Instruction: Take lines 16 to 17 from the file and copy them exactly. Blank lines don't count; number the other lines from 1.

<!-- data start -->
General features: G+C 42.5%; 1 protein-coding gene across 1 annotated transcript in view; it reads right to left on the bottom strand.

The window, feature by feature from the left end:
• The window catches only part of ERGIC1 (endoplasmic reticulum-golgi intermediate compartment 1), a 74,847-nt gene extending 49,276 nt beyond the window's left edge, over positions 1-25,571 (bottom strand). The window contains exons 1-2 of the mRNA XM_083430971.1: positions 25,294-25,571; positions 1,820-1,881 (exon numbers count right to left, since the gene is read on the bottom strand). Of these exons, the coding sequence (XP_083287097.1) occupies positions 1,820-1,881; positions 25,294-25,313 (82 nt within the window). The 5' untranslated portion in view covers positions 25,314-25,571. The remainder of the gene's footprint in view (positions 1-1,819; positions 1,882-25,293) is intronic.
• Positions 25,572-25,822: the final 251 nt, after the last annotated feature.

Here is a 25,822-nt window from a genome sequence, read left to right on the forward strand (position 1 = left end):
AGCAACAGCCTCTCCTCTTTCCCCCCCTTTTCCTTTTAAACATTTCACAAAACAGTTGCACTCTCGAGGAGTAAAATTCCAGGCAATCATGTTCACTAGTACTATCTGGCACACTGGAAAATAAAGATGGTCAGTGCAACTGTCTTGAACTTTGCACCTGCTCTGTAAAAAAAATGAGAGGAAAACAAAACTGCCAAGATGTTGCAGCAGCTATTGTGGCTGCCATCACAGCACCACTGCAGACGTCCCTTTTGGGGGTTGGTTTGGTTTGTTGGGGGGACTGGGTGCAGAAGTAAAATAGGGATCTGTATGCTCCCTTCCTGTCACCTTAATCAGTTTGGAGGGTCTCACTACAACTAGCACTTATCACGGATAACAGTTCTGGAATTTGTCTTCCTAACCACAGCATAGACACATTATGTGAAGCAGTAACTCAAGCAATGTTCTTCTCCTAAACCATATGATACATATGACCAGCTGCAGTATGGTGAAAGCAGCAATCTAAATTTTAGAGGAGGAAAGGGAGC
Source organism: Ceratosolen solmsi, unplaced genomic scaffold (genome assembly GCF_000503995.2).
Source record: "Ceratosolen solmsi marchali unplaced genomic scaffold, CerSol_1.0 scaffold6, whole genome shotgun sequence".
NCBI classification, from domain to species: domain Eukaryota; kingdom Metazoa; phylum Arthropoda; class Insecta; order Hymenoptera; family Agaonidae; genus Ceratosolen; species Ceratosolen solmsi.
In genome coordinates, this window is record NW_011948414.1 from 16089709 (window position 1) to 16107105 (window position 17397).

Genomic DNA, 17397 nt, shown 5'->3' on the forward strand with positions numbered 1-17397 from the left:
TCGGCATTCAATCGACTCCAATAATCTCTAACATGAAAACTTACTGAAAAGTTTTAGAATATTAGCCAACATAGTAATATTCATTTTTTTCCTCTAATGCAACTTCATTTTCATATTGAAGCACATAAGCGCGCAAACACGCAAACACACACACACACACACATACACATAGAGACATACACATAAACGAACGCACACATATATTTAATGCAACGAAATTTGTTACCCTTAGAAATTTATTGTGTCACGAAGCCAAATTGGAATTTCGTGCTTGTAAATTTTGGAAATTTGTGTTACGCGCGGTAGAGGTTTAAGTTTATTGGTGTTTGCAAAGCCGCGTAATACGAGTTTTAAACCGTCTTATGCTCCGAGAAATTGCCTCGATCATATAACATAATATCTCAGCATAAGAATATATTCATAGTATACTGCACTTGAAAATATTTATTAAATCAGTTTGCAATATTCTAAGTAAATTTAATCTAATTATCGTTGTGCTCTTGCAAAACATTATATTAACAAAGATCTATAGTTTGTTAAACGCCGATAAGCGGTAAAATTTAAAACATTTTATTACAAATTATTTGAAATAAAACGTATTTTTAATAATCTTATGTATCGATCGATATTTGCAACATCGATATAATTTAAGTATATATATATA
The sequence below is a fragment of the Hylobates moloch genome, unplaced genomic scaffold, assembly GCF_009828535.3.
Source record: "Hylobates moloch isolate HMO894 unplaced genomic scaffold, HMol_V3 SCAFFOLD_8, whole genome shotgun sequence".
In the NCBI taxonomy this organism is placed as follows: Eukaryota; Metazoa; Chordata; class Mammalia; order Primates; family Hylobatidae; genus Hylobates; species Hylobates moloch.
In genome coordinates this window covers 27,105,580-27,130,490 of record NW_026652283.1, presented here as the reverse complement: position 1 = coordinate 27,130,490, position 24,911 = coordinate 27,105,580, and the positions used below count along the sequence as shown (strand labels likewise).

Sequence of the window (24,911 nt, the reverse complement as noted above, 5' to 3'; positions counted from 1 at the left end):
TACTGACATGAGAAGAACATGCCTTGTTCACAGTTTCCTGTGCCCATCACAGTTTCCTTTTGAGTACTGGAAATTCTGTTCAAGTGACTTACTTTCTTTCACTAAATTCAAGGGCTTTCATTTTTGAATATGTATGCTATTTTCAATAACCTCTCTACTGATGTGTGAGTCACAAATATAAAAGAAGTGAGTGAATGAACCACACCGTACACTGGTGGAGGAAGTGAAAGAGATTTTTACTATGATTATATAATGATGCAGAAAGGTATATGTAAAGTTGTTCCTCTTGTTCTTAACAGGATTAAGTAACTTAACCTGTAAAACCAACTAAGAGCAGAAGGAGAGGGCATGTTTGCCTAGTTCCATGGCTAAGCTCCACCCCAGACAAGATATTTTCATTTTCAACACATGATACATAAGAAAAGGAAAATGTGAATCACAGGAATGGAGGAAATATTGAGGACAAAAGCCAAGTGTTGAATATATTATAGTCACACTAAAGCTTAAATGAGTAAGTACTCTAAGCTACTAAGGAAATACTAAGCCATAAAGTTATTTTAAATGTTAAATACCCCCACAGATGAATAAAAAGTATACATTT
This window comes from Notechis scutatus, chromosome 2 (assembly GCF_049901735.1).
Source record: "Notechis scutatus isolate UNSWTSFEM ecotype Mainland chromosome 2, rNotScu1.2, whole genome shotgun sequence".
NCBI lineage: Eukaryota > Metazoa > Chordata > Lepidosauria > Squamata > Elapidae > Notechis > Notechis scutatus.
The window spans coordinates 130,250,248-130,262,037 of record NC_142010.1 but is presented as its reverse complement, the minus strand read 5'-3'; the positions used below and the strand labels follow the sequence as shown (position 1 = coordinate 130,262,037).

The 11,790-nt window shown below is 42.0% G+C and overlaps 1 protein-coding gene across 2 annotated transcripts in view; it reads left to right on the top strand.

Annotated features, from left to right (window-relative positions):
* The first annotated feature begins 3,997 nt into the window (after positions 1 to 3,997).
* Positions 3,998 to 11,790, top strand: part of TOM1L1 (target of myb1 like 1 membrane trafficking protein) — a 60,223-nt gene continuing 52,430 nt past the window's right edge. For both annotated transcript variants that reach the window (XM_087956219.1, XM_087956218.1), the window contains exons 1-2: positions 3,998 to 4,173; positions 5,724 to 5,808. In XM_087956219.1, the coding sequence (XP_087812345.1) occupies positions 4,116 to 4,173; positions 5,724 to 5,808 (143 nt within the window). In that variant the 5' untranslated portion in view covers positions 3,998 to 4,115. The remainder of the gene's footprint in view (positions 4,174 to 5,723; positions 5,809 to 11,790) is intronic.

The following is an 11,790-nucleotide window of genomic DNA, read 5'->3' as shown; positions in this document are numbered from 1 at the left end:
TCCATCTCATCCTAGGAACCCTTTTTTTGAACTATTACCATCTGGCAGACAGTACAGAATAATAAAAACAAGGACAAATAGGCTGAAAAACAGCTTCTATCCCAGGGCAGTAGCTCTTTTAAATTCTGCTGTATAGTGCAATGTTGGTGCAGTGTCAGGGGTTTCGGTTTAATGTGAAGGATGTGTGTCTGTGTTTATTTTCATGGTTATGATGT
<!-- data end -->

In genome coordinates this window covers 27,105,580-27,130,490 of record NW_026652283.1, presented here as the reverse complement: position 1 = coordinate 27,130,490, position 24,911 = coordinate 27,105,580, and the positions used below count along the sequence as shown (strand labels likewise).

Sequence of the window (24,911 nt, the reverse complement as noted above, 5' to 3'; positions counted from 1 at the left end):